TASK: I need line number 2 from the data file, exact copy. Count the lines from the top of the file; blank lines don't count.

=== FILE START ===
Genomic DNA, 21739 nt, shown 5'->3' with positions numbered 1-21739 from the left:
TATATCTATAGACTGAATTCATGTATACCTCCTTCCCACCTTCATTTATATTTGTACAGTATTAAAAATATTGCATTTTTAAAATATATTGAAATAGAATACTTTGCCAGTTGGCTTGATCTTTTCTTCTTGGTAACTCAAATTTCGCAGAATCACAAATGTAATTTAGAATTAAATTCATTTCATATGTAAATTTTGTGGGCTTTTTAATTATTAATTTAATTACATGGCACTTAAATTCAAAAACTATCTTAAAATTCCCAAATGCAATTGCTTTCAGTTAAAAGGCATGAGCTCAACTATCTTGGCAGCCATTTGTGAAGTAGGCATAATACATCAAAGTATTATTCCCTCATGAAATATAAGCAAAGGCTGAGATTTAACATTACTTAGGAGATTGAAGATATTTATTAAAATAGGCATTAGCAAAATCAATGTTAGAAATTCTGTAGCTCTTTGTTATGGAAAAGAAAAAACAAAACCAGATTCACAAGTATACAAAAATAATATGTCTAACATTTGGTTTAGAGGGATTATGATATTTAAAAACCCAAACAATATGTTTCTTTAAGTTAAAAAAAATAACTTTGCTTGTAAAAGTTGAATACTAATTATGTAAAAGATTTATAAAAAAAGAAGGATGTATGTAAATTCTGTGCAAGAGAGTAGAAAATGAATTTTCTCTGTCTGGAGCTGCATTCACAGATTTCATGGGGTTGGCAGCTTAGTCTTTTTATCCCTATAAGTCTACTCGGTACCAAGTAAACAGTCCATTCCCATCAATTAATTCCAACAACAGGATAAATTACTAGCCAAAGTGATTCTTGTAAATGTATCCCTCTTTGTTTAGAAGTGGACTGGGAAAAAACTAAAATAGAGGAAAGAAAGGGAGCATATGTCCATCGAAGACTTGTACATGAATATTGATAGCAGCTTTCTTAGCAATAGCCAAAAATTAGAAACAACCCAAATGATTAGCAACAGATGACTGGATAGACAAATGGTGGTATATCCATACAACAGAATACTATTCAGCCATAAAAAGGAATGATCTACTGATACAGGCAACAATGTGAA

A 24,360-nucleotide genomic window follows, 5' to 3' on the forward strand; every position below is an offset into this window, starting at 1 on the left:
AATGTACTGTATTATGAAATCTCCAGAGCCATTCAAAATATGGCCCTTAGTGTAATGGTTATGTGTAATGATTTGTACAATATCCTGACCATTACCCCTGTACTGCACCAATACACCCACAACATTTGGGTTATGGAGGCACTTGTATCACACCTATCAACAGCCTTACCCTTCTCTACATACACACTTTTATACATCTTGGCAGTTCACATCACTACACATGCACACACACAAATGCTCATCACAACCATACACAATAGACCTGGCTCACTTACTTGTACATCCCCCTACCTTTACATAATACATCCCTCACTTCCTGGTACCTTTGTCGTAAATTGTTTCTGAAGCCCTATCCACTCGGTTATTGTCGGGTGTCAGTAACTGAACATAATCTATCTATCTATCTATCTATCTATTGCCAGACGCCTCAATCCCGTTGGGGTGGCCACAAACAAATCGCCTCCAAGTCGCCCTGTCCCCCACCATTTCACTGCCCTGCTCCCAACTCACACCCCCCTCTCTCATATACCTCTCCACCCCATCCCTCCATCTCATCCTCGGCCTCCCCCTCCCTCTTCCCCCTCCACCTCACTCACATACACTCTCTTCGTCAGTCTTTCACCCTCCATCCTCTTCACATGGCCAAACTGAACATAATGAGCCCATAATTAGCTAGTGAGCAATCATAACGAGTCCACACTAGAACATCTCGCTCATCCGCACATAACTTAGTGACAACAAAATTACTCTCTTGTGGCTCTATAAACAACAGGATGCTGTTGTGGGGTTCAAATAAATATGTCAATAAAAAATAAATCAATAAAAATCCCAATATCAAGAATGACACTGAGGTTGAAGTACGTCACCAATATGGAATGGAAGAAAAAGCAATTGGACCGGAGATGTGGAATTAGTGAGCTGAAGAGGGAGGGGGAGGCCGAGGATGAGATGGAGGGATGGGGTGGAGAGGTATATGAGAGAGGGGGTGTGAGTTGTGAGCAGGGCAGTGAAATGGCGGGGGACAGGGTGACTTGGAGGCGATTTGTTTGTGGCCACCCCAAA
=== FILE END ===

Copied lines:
TATATCTATAGACTGAATTCATGTATACCTCCTTCCCACCTTCATTTATATTTGTACAGTATTAAAAATATTGCATTTTTAAAATATATTGAAATAGAATACTTTGCCAGTTGGCTTGATCTTTTCTTCTTGGTAACTCAAATTTCGCAGAATCACAAATGTAATTTAGAATTAAATTCATTTCATATGTAAATTTTGTGGGCTTTTTAATTATTAATTTAATTACATGGCACTTAAATTCAAAAACTATCTTAAAATTCCCAAATGCAATTGCTTTCAGTTAAAAGGCATGAGCTCAACTATCTTGGCAGCCATTTGTGAAGTAGGCATAATACATCAAAGTATTATTCCCTCATGAAATATAAGCAAAGGCTGAGATTTAACATTACTTAGGAGATTGAAGATATTTATTAAAATAGGCATTAGCAAAATCAATGTTAGAAATTCTGTAGCTCTTTGTTATGGAAAAGAAAAAACAAAACCAGATTCACAAGTATACAAAAATAATATGTCTAACATTTGGTTTAGAGGGATTATGATATTTAAAAACCCAAACAATATGTTTCTTTAAGTTAAAAAAAATAACTTTGCTTGTAAAAGTTGAATACTAATTATGTAAAAGATTTATAAAAAAAGAAGGATGTATGTAAATTCTGTGCAAGAGAGTAGAAAATGAATTTTCTCTGTCTGGAGCTGCATTCACAGATTTCATGGGGTTGGCAGCTTAGTCTTTTTATCCCTATAAGTCTACTCGGTACCAAGTAAACAGTCCATTCCCATCAATTAATTCCAACAACAGGATAAATTACTAGCCAAAGTGATTCTTGTAAATGTATCCCTCTTTGTTTAGAAGTGGACTGGGAAAAAACTAAAATAGAGGAAAGAAAGGGAGCATATGTCCATCGAAGACTTGTACATGAATATTGATAGCAGCTTTCTTAGCAATAGCCAAAAATTAGAAACAACCCAAATGATTAGCAACAGATGACTGGATAGACAAATGGTGGTATATCCATACAACAGAATACTATTCAGCCATAAAAAGGAATGATCTACTGATACAGGCAACAATGTGAA